•AG effecting due diligence, not stalling –AG’s office
Kinsmen of one Iheanacho Okorie who was murdered in 2018 under very questionable circumstances at Obudi Agwa in Oguta council area of Imo state, whose remains are yet to be buried due to litigations, are pointing to the Attorney-General of Imo state, Mr. Cyprian Akolisa as allegedly stalling prosecution and encumbering the process of justice.
Okorie who had reportedly been undergoing rehabilitation was allegedly set up, waylaid and butchered in cold blood on the 14th of December, 2018 at the Ogbor Afor Agwa market. He died the next day.
This is also as the office of the Attorney-General has dismissed the allegation saying the Chief Law Officer of the state was only effecting due diligence, ensuring compliance with laid down tenets and is by no means stalling the process of justice.
However, in a letter written to the Imo State Attorney General, Mr. Cyprian Akaolisa by S. B. Chikwe Esq., the solicitor for Grace Okorie and Tina Ihueze (Nee Okorie), he noted that as the complainant, they had made every effort and taken all necessary steps to get the matter to court through the police to the Magistrate court at Oguta where the file was referred to by the Director of Public Prosecution (DPP) for advice.
Chikwe noted that upon proper vetting, the DPP proceeded to file his recommendation for prosecution against Nneji Onumajuru, Obioma Abua, Ezeugo Caplice Okorie and the traditional ruler of the deceased, Eze Ignatius Asor as suspects in the murder of Iheanacho Okorie.
The letter read in part: “It is sad to say the least that the subject suit has on two different occasions been enlisted for arraignment before the Vacation Court sitting at Orlu High Court Complex, before Hon. Justice Lewanya by the DPP on the 17th of August 2020 and 10th of September 2020. “On the last adjourned date, the 10th of September, the State prosecutor informed the court that the Attorney General has called and withdrawn the file to be kept in his custody, thereby truncating the taking of plea in the murder charge.
This goes without a doubt to corroborate the grapevine information reaching us that Eze Ig-natius Asor has been boasting with the name, person and office of the Attorney General in the community and declaring that the subject suit will not see the light of day.” While pondering the reason for the unavailability of the case file in court, the solicitor urged the Attorney General to be more empathic noting that the deceased person who is yet to be buried almost two years now, is somebody’s son, brother, husband and father.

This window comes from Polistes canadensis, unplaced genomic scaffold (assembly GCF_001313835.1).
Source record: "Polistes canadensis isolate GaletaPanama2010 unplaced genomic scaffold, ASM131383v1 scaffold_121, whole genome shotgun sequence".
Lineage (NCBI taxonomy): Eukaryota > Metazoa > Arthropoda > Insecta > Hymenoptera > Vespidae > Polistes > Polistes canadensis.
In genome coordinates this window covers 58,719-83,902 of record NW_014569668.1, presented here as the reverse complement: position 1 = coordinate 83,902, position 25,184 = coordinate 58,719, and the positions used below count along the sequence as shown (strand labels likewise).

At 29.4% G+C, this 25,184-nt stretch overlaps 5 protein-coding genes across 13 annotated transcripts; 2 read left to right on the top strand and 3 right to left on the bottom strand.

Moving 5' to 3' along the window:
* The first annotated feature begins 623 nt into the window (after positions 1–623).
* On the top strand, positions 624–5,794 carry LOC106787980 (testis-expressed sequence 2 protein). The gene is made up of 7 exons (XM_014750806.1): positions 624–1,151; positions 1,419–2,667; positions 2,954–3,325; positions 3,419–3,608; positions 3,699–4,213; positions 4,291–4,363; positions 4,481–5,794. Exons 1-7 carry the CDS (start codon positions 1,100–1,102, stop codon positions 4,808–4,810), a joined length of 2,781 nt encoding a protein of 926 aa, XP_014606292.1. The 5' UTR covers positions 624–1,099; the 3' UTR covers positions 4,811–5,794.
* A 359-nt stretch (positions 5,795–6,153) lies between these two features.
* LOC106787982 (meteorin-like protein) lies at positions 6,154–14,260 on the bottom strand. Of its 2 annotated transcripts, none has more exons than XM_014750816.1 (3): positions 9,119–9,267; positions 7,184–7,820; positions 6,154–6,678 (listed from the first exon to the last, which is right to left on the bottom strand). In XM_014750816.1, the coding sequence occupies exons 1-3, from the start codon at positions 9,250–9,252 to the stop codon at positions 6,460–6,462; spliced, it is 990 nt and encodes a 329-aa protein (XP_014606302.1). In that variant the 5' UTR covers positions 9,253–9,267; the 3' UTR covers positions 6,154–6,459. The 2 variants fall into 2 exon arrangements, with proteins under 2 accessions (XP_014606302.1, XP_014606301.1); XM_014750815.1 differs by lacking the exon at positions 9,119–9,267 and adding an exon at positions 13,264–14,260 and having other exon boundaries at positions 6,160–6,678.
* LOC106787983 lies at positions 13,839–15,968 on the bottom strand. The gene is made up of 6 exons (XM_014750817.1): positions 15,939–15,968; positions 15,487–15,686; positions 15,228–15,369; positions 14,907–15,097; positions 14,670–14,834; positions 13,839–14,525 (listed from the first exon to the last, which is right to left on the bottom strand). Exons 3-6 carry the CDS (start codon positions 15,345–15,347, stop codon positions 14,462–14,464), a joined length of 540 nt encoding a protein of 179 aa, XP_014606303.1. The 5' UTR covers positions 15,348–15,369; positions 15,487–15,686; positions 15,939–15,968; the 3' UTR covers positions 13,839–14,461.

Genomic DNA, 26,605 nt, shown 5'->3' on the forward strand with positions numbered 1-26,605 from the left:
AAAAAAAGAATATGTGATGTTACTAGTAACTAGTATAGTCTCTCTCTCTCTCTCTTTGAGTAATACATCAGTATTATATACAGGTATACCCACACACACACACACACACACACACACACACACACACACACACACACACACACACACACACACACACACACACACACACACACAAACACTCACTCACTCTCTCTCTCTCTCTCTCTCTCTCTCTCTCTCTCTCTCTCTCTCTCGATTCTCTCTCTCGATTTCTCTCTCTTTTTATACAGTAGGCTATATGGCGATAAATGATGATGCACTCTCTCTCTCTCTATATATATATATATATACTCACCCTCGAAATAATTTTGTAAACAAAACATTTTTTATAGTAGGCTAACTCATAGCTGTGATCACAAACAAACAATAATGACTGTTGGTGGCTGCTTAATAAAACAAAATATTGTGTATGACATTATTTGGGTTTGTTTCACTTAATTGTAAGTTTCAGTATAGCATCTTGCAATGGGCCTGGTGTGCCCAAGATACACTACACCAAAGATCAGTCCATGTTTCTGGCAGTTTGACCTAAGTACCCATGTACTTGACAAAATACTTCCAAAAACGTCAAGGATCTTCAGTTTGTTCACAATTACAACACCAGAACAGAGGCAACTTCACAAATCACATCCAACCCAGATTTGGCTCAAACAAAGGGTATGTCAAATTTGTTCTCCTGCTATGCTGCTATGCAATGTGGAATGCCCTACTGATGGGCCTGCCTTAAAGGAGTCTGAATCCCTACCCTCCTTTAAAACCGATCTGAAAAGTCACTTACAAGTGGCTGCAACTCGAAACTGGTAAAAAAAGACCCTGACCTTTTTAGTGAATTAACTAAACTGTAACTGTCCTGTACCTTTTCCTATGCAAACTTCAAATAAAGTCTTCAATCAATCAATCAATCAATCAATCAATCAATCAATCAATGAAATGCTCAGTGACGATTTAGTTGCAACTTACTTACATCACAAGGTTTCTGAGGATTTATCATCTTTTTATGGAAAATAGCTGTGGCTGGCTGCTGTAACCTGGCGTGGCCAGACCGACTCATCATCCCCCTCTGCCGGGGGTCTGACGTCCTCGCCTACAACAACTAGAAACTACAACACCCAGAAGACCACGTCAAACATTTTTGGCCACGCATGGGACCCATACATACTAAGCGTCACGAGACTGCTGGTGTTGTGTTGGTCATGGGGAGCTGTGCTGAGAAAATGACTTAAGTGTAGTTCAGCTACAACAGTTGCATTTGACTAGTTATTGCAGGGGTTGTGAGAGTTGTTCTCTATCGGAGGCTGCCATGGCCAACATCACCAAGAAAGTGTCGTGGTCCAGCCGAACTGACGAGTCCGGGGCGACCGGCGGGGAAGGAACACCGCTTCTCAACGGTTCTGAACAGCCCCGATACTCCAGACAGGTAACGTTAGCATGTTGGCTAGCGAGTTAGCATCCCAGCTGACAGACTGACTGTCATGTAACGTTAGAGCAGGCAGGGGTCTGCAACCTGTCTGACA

When our correspondent contacted the National Human Rights Commission (NHRC) following complaints by kinsmen of the deceased, the officer of the commission listed in one of the petitions, Mr. Ohams Chinedu confirmed to this newspaper that the Commission was handling the matter and that it was still under investigation.
When prodded further on the unavailability of the casefile in court, he informed that when the issue was raised with the Attorney-General, he reassured that he will release the casefile for the court hearing. He added that the Attorney-General had also hinted to removing the name of the Monarch from the suit on account that necessary procedures were not complied with by the DPP who vetted and recommended the monarch for prosecution
Findings by our correspondent indicate that on the last adjourned date of the case which was 3rd of November, 2020, the case file for the murder case was still not released to the court.
Slightly over a month before he died, a community leader and a Fellow of the Chartered Institute of Bankers (FCIB) of Nigeria, Mr. Agabus Ifeanyi Anumudu, in the same vein petitioned the National Human Rights Commission on September 21st, 2020 warning of plot to subvert justice.
He stated that the monarch, Eze Ignatius Asor was charged to court alongside other suspects based on the recommendation of the DPP and added: “The traditional ruler has sent several delegations to the Attorney-General leading to the Chief Law Officer of Imo state withholding the casefile and refusing to make it available at the last court sitting” The current concern of the kinsmen of the deceased is the notion that if the case file is not made available in court for a certain number of sittings, it may be construed